Food Bytes is a weekly blog post of “nibbles” of information on all things food and nutrition science, policy and culture.
Loved this NYT article about Africa’s millennials who are making their way back to farming. “We are making farming sexy.” Hallelujah. Welcome you “agripreneurs.” Make Africa the world’s breadbasket.
Speaking of leading newspapers, if you live in L.A., the city of angels, you will like the new Food section of the LA Times. It is more about where to eat and cook and less about politics and there is a paywall. While LA is having a renaissance on all things food creation, Gotham city is shutting many of its old school diner doors. “A luxury rental tower called the Frontier stands on the site of the old Frontier Diner in Murray Hill.” The New York we all loved died long ago…
Addicted to the joe? Here is everything you ever wanted to know about coffee and its expansion from Africa to the Americas.
Policy does matter. Did you doubt that? Bloomberg Philanthropy highlights the new Task Force on Fiscal Policy for Health – co-chaired by Mike Bloomberg and economist Larry Summers – to address the growing health and economic burden of noncommunicable diseases with fiscal policy tools that are currently underutilized by governments and their leaders. Lots o’ case studies including good stuff on sugar tax.
We know America is struggling. The Brookings Institution has published an interactive exploration of how she is doing. The Hamilton Project’s Vitality Index is a measure of a place’s economic and social wellbeing. It combines a county’s median household income, poverty rate, unemployment rate, prime-age employment rate, life expectancy, and housing vacancy rate. What does this have to do with food? Well, everything. Check it out.
The last food bytes posting highlighted the research on processed foods, and impacts on weight gain. This thoughtful NPR piece talks about how hard it is to move away from processed foods, even when Americans are cooking more. Sarah Bowen and colleagues discuss the barriers: cost, time, and culinary resources. It just ain’t that easy to cook wholesome, from scratch meals day after day. You just can’t beat convenience sometimes. As the authors say: “… inequality is baked into our food system.” And ain’t that the truth.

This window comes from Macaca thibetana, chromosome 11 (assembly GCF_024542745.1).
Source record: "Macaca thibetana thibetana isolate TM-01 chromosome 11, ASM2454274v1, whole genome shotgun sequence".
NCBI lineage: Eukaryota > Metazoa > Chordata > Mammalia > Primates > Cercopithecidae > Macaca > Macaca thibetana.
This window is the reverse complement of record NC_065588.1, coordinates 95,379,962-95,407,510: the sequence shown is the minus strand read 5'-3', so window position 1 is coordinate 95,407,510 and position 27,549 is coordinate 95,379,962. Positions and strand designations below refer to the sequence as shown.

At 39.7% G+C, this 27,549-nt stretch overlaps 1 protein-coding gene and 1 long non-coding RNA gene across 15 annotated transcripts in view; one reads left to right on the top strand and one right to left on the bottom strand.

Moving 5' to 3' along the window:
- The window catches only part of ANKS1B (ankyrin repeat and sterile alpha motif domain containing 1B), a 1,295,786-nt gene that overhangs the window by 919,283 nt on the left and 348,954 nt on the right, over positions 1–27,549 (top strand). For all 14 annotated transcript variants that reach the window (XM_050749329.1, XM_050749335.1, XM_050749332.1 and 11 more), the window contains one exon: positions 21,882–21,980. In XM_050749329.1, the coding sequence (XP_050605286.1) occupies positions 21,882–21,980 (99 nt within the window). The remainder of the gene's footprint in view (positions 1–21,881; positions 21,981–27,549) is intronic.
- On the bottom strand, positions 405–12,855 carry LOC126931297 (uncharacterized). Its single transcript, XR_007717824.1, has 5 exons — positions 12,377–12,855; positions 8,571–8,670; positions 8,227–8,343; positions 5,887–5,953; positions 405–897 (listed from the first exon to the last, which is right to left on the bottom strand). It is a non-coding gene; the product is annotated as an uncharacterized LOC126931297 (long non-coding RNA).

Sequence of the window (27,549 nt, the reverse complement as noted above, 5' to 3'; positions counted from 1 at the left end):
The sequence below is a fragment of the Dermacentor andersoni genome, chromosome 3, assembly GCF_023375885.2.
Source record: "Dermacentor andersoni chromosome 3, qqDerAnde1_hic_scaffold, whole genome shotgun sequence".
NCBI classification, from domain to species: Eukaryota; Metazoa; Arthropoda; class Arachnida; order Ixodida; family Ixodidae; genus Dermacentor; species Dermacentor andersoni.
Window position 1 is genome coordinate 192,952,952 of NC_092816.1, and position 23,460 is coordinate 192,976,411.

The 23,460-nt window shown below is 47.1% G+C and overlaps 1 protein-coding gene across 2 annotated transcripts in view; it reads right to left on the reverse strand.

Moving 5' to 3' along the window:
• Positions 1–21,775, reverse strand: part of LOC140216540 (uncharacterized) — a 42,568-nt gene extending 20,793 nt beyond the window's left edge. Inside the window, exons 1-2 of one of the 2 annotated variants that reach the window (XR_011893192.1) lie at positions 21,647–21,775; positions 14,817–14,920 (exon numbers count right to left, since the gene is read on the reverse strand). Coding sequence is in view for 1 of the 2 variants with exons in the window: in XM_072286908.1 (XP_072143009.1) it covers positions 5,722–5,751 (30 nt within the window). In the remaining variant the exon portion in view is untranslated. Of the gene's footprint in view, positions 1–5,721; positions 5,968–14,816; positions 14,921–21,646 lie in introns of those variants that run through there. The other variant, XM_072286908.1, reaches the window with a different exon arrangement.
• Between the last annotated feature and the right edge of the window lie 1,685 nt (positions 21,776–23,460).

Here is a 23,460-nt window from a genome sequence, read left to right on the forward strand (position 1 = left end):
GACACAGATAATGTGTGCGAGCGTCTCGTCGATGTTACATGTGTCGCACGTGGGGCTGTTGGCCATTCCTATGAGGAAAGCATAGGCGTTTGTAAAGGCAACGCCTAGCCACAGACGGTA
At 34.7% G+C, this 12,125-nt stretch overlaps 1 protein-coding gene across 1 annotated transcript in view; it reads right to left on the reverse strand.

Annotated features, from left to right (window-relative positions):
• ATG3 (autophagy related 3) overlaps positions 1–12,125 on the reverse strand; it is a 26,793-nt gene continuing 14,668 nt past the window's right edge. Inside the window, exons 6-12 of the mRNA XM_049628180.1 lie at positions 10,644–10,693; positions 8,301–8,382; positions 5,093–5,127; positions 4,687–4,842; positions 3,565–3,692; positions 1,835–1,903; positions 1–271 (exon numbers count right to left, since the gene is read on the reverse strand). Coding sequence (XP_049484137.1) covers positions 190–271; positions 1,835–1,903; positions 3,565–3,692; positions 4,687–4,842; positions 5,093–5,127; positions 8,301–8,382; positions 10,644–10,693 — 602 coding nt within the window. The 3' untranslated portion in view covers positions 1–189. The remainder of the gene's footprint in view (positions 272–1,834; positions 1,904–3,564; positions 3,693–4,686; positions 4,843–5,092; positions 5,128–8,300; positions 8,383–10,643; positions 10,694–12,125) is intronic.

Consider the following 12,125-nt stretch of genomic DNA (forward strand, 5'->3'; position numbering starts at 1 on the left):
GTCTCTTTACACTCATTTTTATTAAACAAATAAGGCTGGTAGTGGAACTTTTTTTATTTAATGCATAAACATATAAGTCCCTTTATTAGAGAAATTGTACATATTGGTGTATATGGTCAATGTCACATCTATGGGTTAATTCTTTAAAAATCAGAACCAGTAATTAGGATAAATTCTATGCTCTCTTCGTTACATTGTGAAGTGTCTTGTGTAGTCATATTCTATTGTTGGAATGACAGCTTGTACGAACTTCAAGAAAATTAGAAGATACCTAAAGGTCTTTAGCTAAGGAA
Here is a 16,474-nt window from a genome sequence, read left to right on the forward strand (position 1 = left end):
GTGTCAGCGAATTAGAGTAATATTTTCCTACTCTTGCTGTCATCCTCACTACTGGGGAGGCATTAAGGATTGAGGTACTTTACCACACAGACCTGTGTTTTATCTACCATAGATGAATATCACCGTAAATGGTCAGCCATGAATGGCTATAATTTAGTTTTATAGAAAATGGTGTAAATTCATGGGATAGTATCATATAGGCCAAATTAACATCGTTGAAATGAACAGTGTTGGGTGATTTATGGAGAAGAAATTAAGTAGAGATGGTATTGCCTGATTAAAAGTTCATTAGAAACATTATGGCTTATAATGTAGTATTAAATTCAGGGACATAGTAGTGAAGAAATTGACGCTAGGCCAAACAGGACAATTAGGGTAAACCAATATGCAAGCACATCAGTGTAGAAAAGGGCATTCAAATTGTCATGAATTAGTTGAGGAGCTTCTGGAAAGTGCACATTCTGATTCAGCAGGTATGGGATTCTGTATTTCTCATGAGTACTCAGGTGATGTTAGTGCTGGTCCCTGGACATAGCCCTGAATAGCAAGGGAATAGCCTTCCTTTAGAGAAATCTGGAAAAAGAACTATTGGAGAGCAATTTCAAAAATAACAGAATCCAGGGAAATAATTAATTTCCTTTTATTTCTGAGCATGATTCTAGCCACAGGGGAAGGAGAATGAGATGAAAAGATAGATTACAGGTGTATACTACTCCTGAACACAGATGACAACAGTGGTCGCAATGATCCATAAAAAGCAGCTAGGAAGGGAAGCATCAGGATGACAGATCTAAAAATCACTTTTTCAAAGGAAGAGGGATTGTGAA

Our favorite Tamar Haspel over at the WashPo is keeping it real. Now she is delving deep on the plant based burgers which seem to be all the rave. There are two - The Beyond Burger (peas) and Impossible Burger (soy). She takes both to task on environmental impacts, nutrition impacts and cost. And then there is steak. Will we ever replace it or our craving for it?
CSIS’s Take As Directed has a great podcast with Chris Murray at IHME on global diets and risk of disease. He discussed this paper that was highlighted previously on Food Bytes. “Diets account for more deaths [cardiovascular and cancers] than any other risk factor.” He argues the medical community is surprised and skeptical of this message. Interesting!
The Economist breaks down taxes on sugary drinks. Mexico was the trendsetter and now, 40 countries and seven American cities have started to tax sugary drinks. They argue that those that are not in favor of the tax argue that taxes are a “fun-killer, souring people’s pleasure” and can be regressive, because poorer people spend a bigger share of their incomes on soft drinks. But if demand is sensitive to increased prices, then a tax will change behavior, in a positive direction. Let’s see how it all plays out. The bigger question is, will taxes make a dent in the obesity pandemic. Hard to tell.
For any of you who collect and analyze child growth data (also known as anthropometry) in the field, the WHO has finally released a technical report that defines basic criteria and standards for sampling, training and standardization of anthropometrists, data collection, supervision, for data management including quality assessment and analysis, interpretation and reporting of anthropometric data. FINALLY. This is LONG overdue. Well done WHO.
And last but not least, GAIN has started a new site called Nutrition Connect. Its purpose is to mobilize knowledge, share experiences, and stimulate dialogue on public private engagements (PPE - not be confused with PPP!) for nutrition. Links can also be found in the Food Archive’s Resources page.